Get a second income.
Getting another job could be a great way to start earning more money and keeps you busy if you are still overcoming the urge to gamble. This will give you a steady and predictable income which is ideal when it comes to paying back debts. If you work full time already this may not be feasible but if you have free time and want to start paying back the debts quicker then it’s worth considering this option.
Make a budget plan.
By having a budget, you know what is coming in, what it is being spent, and how much money you will have at the end to pay back the debts. Sharing this with someone you trust could be a good way to ensure you stick to it and don’t relapse into betting. If you work out that you don’t have enough money at the end of the month to pay back your debts then you will need to earn some extra money or find a more formal solution.
Bankruptcy from gambling debt could be considered if you are really struggling to make repayments and do not see your situation improving in the future.
However, it is important to remember that not all bankruptcy filings are accepted by creditors. For example, if your lenders believe that you borrowed money knowing you had no ability to make repayments, they may reject your claim and you will still have to pay back what you owe.
It is important to remember there are options other than bankruptcy when dealing with significant debts. Many people have not heard of IVAs but they can be a good solution if you cannot afford all your unsecured debts but want to pay off as much as you can reasonably afford.
IVAs will freeze interest and charges, ensure the amount of debt you owe will not increase, and can protect assets - such as your home or car - from being repossessed.Help me with my debts
* As of 02/02/21 15,377 of our customers were in an active IVA. ** Average unsecured debt anticipated to be written off for IVAs approved between 1 January 2020 and 31 December 2020 is £10,568, based upon successful completion. *** Based on 363 independent verified Feefo reviews as of 10th March 2021, for the full details of these please click here.
Gambling debts can be legally enforced as long as it relates to gambling which is lawful. Therefore, if your betting was lawful and followed regulations pertaining to Gambling Act 2005 or the National Lottery Act 1993 it can be imposed.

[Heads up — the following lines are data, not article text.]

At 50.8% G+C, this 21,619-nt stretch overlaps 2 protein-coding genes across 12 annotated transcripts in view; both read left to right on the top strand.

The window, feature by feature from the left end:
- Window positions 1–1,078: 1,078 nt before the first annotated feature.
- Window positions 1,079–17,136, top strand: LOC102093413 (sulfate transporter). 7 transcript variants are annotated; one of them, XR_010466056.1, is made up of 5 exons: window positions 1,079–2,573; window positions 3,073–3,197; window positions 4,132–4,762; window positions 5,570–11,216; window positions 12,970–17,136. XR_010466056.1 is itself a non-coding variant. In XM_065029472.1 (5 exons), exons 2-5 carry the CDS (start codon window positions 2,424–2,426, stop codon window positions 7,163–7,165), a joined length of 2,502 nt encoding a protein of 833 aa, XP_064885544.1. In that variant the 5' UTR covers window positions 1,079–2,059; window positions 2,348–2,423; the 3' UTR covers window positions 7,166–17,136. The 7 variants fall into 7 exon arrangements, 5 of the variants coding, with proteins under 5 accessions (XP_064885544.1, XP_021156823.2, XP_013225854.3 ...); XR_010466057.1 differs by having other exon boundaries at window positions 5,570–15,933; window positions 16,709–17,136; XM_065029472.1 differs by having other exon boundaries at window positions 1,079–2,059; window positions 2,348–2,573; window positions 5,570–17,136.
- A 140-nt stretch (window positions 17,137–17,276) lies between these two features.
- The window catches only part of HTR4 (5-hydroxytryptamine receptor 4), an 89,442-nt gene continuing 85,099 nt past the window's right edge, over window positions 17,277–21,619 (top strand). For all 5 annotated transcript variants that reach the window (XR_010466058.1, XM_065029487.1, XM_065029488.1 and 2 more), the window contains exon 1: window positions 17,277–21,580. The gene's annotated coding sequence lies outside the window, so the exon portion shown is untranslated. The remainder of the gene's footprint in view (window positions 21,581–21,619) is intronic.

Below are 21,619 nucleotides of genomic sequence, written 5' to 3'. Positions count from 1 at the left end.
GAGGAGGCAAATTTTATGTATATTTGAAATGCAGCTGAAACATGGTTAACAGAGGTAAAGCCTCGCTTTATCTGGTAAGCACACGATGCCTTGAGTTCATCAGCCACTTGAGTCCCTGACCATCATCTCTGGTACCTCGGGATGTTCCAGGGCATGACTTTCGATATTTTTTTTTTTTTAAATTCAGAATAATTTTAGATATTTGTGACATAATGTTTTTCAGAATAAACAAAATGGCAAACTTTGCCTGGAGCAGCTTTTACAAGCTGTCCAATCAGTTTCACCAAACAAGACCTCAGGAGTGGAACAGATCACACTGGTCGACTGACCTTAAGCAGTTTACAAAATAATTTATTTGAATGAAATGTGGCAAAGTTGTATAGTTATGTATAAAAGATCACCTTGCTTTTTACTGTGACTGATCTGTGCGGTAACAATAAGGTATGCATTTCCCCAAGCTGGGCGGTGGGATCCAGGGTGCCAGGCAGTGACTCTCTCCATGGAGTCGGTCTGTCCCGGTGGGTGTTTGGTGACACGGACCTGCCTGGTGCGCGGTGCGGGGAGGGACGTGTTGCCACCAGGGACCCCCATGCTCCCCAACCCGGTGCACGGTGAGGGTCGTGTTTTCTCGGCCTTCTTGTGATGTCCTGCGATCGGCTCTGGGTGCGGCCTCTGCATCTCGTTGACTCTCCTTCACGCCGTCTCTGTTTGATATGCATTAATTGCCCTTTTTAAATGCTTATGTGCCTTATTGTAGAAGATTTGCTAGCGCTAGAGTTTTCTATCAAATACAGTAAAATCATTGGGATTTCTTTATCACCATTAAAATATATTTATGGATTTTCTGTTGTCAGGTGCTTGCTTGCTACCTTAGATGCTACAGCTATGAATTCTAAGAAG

Similar to many other debts, if you enter into an IVA, part or all of your debts may be written off. However, this depends on whether your creditors agree to the insolvency and the successful completion of the IVA.
It is a difficult process to get money which has already been wagered and lost back from betting companies. You will need to have a very good reason - for example if you believe there is fraud on your account. In this case you must contact your bank, report the fraud, and ask them to freeze your account. Then contact the gambling site, ask them to freeze your account, and give them your crime reference number. If the money has already been wagered but not lost, then you should email their customer support explaining your situation. All issues are likely to be dealt with on a case-by-case basis so you will have to await their response. However, more often than not they do not allow people to withdraw from bets once it has been placed. If you need support, contact the UK Gambling Commission and they may be able to take your case further.
If you have just accidentally put money on your online gambling account, and it has not been wagered, then it is a relatively easy process to get it back. Just email the betting company’s support team and explain it was a mistake. Most of them have a pay-out functionality and the money will be back in your account in a few days.
GamCare offers confidential support for families and friends with gambling problems. They are open 24 hours a day through online chat or mobile. Gam-Anon runs regular peer support groups for friends and family with gambling problems. The meetings are a chance to share your experiences confidentially with people in the same position.